Drowning in Work? Here’s How to Quickly Delegate


Cynthia Kyriazis

Delegating is a key time management concept. The intent is to help a manager give up certain tasks or projects so they can focus on higher priority issues or issues that require their skill.

As the years have passed I’ve seen fewer and fewer organizations train new managers on how to delegate. What I do see is well intentioned supervisors who are micromanaging. The outcome? Frustrated employee, frustrated manager, and higher turnover rates.

A case in point was a large organization that promoted 10 individual contributors to Director-level positions. The majority of these employees had never supervised anyone. One employee told me ‘I can’t stay on top of everything I have to do and everyone working for me. It’s not humanly possible. But I have no idea what to give my staff or my support person. They’re frustrated and I’m buried’.

What to do? Delegating is really about communicating and tracking information. Here are 3 basic, but fundamental tips for being successful:

  • Communicate the expectation.When you delegate, you give specific instruction about what is needed and hopefully put it in the context of an overall organization/department plan. But remember that specific instructions need to be coupled with setting a level of expectation for the employees work and the project itself.
  • Communicate the plan.As a supervisor, take the lead by planning and organizing what you will communicate when assigning projects and setting expectations. If you’re not clear about what needs to happen and when, the person receiving the assignment will be unclear as well. Part of your planning process should include setting up regularly scheduled periodic reviews to see how the employee is progressing. This also provides them with an anticipated platform and time frame they know they can ask questions. This helps make sure they are either on the right track or they need to correct course.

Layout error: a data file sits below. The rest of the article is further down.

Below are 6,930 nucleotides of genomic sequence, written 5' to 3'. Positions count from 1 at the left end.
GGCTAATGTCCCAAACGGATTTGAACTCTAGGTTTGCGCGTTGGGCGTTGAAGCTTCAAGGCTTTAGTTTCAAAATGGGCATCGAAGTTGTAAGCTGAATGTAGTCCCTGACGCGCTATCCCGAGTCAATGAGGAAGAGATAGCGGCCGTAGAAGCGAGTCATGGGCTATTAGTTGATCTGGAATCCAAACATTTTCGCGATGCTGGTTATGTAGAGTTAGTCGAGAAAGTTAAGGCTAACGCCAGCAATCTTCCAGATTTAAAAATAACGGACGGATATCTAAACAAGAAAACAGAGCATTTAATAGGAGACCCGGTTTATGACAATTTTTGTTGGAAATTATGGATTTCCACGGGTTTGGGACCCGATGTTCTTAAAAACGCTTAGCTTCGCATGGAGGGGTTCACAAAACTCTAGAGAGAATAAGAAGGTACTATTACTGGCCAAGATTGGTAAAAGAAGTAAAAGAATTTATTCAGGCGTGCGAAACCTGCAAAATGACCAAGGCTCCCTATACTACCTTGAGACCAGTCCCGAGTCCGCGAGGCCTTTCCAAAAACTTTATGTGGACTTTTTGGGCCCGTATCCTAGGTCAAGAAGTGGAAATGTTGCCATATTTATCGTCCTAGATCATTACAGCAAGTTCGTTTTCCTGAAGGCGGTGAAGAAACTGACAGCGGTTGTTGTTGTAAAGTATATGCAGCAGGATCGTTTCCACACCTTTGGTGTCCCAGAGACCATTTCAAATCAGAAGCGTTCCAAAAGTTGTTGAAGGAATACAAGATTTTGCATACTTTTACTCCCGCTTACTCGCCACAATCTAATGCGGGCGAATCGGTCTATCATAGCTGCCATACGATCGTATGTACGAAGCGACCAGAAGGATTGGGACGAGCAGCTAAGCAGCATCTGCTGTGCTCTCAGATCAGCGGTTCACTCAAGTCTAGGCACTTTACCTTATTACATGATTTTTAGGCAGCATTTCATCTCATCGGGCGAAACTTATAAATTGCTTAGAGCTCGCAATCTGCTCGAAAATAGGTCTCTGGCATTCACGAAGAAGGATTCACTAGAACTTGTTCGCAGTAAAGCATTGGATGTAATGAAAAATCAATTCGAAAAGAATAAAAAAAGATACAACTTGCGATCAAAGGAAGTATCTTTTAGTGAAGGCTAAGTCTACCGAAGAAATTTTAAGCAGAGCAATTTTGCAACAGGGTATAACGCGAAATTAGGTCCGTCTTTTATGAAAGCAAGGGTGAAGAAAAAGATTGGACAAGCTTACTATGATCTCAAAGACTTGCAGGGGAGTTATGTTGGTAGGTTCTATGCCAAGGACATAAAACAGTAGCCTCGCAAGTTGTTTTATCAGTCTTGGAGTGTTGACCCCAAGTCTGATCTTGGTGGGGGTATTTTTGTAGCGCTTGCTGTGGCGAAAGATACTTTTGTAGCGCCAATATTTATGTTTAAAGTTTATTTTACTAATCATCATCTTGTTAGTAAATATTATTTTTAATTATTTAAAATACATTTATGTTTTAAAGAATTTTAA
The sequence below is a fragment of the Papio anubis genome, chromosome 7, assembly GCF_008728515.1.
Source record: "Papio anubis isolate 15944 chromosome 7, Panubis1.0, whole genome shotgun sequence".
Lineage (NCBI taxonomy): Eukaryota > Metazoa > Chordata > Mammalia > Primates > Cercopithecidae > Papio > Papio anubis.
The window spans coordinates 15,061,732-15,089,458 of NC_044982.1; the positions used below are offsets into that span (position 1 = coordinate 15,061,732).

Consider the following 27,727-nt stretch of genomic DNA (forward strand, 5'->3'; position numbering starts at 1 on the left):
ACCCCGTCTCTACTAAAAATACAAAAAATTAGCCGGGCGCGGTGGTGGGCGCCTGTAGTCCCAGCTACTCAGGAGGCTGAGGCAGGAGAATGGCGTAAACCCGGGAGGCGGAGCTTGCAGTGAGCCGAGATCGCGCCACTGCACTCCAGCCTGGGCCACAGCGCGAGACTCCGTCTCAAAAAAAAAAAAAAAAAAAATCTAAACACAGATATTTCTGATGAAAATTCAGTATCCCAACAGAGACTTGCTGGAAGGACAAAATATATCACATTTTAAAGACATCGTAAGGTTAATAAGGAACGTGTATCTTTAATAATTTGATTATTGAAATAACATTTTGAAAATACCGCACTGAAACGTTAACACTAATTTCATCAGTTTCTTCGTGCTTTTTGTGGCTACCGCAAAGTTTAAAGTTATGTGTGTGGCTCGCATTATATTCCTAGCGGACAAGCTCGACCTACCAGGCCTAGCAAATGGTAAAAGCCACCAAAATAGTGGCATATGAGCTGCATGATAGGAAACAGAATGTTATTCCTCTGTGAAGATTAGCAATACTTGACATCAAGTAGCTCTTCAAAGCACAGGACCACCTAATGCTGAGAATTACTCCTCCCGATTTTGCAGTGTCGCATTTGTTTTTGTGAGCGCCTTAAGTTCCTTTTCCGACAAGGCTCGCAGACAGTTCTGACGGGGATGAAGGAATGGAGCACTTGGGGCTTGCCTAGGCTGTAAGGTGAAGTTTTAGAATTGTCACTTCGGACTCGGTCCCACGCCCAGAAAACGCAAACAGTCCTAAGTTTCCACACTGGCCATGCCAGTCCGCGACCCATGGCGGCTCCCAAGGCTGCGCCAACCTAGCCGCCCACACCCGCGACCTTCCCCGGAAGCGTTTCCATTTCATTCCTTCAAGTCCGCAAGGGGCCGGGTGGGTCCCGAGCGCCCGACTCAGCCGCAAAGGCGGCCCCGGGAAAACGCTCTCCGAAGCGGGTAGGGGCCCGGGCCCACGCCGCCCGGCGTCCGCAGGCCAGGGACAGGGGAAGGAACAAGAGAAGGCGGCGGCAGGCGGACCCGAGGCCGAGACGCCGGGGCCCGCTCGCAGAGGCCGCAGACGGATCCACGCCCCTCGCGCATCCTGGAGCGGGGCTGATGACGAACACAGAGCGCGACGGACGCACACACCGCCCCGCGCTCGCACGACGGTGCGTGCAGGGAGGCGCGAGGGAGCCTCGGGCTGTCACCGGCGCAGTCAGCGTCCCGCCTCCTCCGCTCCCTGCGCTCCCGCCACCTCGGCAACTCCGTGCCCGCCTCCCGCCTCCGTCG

• Communicate these 5 things. More than likely you have heard the acronym S.M.A.R.T. when it comes to setting goals. This very same acronym can be used a checklist for communicating the assignment.
    • Specific – Include who, what, why, when and where in our instructions. Including a history of how the project came into being is helpful for the employee to understand the assignment in context.
    • Measurable – Explain how both of you will know if and when the assignment has been successfully completed. Have the end in mind and share it.
    • Attainable – Is this a realistically achievable assignment? Can it be done within the timeline outlined? The best way to de-motivate someone is to assign a project that can’t realistically be accomplished.
    • Relevant – Is the project relevant to what the employee does? Has the employee shown an interest in the topic? Do they have a skill set that would help get the project to completion. It’s true that you can’t always pick the person you want, but odds are better for a good fit if you ask these types of questions.
    • Timeline – When will the project begin? What are the significant milestones? Have you scheduled your regular review dates in your calendars? Is there a Plan B?

It’s important to remember that not only does delegating help you leverage your time, but it also identifies and prepares employees for future assignments and possible promotions. Communicating expectations, having an organized and planned approach and using the SMART method is important to you, the employee and the organization for future growth and stability.



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